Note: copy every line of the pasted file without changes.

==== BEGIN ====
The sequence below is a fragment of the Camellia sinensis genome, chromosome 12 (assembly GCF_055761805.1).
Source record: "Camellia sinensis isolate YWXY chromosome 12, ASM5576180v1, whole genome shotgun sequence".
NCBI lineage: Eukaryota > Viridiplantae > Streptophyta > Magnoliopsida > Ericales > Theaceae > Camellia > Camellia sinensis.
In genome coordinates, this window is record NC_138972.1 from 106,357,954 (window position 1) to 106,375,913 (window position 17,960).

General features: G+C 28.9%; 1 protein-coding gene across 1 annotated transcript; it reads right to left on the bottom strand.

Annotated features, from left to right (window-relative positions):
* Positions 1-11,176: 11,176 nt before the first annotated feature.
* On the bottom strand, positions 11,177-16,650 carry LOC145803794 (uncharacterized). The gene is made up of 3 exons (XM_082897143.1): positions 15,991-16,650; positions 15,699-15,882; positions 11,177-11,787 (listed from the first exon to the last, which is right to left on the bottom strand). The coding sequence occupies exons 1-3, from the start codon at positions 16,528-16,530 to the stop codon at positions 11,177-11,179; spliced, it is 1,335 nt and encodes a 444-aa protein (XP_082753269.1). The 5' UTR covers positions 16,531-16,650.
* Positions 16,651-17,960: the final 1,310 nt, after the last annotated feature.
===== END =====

The sequence below is a fragment of the Camellia sinensis genome, chromosome 12 (assembly GCF_055761805.1).
Source record: "Camellia sinensis isolate YWXY chromosome 12, ASM5576180v1, whole genome shotgun sequence".
NCBI lineage: Eukaryota > Viridiplantae > Streptophyta > Magnoliopsida > Ericales > Theaceae > Camellia > Camellia sinensis.
In genome coordinates, this window is record NC_138972.1 from 106,357,954 (window position 1) to 106,375,913 (window position 17,960).

General features: G+C 28.9%; 1 protein-coding gene across 1 annotated transcript; it reads right to left on the bottom strand.

Annotated features, from left to right (window-relative positions):
* Positions 1-11,176: 11,176 nt before the first annotated feature.
* On the bottom strand, positions 11,177-16,650 carry LOC145803794 (uncharacterized). The gene is made up of 3 exons (XM_082897143.1): positions 15,991-16,650; positions 15,699-15,882; positions 11,177-11,787 (listed from the first exon to the last, which is right to left on the bottom strand). The coding sequence occupies exons 1-3, from the start codon at positions 16,528-16,530 to the stop codon at positions 11,177-11,179; spliced, it is 1,335 nt and encodes a 444-aa protein (XP_082753269.1). The 5' UTR covers positions 16,531-16,650.
* Positions 16,651-17,960: the final 1,310 nt, after the last annotated feature.